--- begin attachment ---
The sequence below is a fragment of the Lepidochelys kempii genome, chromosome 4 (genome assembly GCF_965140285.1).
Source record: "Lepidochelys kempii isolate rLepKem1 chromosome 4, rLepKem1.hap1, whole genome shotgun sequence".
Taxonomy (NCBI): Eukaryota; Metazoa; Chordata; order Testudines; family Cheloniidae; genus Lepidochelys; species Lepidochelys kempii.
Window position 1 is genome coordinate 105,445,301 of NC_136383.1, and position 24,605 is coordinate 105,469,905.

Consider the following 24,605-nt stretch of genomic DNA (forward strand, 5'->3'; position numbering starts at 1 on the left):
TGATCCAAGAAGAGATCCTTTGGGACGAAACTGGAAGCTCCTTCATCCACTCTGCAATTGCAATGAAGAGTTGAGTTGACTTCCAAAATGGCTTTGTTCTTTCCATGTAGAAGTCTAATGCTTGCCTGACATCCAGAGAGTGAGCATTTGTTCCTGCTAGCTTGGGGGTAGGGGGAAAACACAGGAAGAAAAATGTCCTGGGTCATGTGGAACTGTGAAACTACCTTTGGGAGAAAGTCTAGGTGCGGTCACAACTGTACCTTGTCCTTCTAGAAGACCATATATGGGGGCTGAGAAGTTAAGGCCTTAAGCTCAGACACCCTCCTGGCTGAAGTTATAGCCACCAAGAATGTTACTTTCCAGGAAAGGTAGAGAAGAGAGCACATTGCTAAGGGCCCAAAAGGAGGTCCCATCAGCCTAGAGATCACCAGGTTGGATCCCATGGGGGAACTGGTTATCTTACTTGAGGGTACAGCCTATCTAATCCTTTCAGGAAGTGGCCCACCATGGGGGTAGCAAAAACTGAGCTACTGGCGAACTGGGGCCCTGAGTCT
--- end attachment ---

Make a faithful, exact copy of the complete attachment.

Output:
The sequence below is a fragment of the Lepidochelys kempii genome, chromosome 4 (genome assembly GCF_965140285.1).
Source record: "Lepidochelys kempii isolate rLepKem1 chromosome 4, rLepKem1.hap1, whole genome shotgun sequence".
Taxonomy (NCBI): Eukaryota; Metazoa; Chordata; order Testudines; family Cheloniidae; genus Lepidochelys; species Lepidochelys kempii.
Window position 1 is genome coordinate 105,445,301 of NC_136383.1, and position 24,605 is coordinate 105,469,905.

Consider the following 24,605-nt stretch of genomic DNA (forward strand, 5'->3'; position numbering starts at 1 on the left):
TGATCCAAGAAGAGATCCTTTGGGACGAAACTGGAAGCTCCTTCATCCACTCTGCAATTGCAATGAAGAGTTGAGTTGACTTCCAAAATGGCTTTGTTCTTTCCATGTAGAAGTCTAATGCTTGCCTGACATCCAGAGAGTGAGCATTTGTTCCTGCTAGCTTGGGGGTAGGGGGAAAACACAGGAAGAAAAATGTCCTGGGTCATGTGGAACTGTGAAACTACCTTTGGGAGAAAGTCTAGGTGCGGTCACAACTGTACCTTGTCCTTCTAGAAGACCATATATGGGGGCTGAGAAGTTAAGGCCTTAAGCTCAGACACCCTCCTGGCTGAAGTTATAGCCACCAAGAATGTTACTTTCCAGGAAAGGTAGAGAAGAGAGCACATTGCTAAGGGCCCAAAAGGAGGTCCCATCAGCCTAGAGATCACCAGGTTGGATCCCATGGGGGAACTGGTTATCTTACTTGAGGGTACAGCCTATCTAATCCTTTCAGGAAGTGGCCCACCATGGGGGTAGCAAAAACTGAGCTACTGGCGAACTGGGGCCCTGAGTCT